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Old 02-06-13, 08:45 AM   #11
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Quote:
Originally Posted by WPH View Post
The front top tube is 57cm and the front stem is 120mm, which makes it about 2cm too long for me, and finding a replacement stem for the oversize fork will be a hassle.
We also have an older T200, and what you need is a Nitto threadless stem - quill adapter, which will let you use any normal 1-1/8" (28.6mm) threadless stem. I think what I bought was the SM1143. I pasted several links below, you might be able to find a supplier closer to you.

http://www.niagaracycle.com/product_...ucts_id=420644

http://www.amazon.com/Nitto-MT-Colum.../dp/B001LXM5W6

http://jail.sine.com/sheldonbrown/sh...1-4-quill.html

The 1-1/4" fork takes a stem with a 1-1/8" (28.6mm) quill, so the stem column is actually straight. A more "normal" stem column is for putting 28.6 threadless on a 1" threaded steerer, where the quill would be 22.2. Those columns have a step in the diameter to go from the 22.2 to the 28.6. But for the T200, the one you need is the same diameter along its whole length at 28.6.

Once you get it set up, it's actually really convenient if you want to quickly swap stems (say for someone else to try captaining your tandem), because the removing the stem doesn't alter the headset adjustment since the headset is threaded.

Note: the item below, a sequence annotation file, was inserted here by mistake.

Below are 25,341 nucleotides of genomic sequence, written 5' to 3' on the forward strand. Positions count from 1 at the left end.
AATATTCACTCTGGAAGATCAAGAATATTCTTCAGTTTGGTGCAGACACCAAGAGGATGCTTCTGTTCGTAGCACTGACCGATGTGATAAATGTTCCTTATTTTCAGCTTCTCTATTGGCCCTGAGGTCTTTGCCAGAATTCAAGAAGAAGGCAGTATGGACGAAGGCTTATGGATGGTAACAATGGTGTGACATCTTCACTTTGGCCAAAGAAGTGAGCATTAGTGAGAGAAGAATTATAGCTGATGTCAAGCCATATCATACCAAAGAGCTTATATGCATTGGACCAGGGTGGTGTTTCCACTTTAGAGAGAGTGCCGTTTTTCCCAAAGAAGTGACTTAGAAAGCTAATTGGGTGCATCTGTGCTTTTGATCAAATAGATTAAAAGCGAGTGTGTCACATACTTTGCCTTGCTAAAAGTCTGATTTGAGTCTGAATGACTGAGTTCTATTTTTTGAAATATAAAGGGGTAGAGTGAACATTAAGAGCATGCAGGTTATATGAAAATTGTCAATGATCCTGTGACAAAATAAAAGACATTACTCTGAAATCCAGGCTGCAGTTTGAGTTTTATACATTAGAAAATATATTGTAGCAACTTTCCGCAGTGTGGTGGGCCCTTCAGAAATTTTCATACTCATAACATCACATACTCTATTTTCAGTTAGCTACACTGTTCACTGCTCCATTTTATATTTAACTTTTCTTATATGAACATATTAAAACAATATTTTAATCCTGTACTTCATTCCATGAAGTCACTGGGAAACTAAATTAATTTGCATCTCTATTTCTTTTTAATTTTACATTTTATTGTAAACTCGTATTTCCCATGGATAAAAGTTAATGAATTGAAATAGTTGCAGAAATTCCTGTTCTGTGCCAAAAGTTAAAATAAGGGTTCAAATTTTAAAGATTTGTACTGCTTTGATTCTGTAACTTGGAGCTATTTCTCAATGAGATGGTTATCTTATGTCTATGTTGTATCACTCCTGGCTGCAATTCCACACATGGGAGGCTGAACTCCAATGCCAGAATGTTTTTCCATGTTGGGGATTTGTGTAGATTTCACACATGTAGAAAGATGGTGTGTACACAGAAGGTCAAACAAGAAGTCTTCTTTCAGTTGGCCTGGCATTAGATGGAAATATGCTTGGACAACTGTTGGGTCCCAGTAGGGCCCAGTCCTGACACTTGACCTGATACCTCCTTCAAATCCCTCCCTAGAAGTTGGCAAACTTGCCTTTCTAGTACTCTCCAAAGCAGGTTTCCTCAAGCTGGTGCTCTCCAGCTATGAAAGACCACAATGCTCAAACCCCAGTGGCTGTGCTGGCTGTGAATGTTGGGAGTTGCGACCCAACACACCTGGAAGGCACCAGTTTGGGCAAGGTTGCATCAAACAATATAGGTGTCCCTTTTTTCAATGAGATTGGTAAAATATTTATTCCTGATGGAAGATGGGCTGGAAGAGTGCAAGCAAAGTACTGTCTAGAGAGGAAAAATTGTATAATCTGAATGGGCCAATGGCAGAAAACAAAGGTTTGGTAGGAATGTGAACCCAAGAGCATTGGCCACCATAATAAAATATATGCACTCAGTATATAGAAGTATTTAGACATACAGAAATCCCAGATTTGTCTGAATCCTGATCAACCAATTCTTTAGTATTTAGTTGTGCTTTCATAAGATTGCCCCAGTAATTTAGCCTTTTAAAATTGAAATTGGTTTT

Hope that helps!
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Old 02-06-13, 11:37 AM   #12
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Great story. Have fun! Either I am Out of Touch with modern language or banjaxed is unique to UK/OZ. http://www.urbandictionary.com/define.php?term=banjaxed
"Banjaxed. Broken, ruined; can also mean tired. "Bollocks! Me Capri is banjaxed!" "Jaysus, after that lifting them bricks all day I'm bleedin' banjaxed"..."

Kind of sorry I looked it up... I first heard it a long time ago from an Aussie exchange student who spend a bit of time as stoker. I thought her comment that her day was complete banjaxed was a complement. Wow quite a memory smasher!
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Old 02-06-13, 12:43 PM   #13
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The Trek tandems are definately keepers. I have ridden a couple of them and they were excellent rides and beefy. Great that you found one with the paint still in good condition as it seems many owners bang the paint up quite a bit.